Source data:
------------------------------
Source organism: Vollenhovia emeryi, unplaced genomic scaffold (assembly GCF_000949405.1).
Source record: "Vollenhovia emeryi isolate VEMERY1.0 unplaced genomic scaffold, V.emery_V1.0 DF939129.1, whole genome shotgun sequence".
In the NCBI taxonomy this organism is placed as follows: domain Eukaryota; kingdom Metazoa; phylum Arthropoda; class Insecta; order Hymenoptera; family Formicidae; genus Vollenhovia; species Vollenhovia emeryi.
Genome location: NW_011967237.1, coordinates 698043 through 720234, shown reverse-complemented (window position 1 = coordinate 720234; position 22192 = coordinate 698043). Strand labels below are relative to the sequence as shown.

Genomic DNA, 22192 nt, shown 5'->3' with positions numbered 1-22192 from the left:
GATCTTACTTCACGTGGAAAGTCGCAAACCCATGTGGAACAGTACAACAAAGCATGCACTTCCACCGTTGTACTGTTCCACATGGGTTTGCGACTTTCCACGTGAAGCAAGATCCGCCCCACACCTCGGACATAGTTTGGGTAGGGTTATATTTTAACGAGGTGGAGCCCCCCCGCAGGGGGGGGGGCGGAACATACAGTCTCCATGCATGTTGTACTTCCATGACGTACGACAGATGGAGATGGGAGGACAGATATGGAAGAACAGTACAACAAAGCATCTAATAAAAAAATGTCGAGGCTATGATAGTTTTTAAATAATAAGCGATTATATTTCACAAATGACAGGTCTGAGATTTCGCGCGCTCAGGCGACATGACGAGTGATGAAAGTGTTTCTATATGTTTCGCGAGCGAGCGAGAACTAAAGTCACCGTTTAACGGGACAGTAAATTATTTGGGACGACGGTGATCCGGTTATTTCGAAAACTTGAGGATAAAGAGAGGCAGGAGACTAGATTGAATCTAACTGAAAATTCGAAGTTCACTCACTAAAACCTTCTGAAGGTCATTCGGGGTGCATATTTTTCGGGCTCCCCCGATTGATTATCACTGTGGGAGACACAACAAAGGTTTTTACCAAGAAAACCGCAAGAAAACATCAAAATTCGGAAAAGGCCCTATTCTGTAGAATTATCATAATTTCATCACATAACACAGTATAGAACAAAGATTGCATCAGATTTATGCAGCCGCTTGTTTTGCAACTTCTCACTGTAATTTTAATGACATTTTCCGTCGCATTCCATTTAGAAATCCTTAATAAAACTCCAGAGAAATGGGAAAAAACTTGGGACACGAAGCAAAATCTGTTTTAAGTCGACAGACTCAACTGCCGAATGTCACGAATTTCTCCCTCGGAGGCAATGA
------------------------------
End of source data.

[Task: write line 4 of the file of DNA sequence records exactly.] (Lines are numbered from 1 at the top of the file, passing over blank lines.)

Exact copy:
Genome location: NW_011967237.1, coordinates 698043 through 720234, shown reverse-complemented (window position 1 = coordinate 720234; position 22192 = coordinate 698043). Strand labels below are relative to the sequence as shown.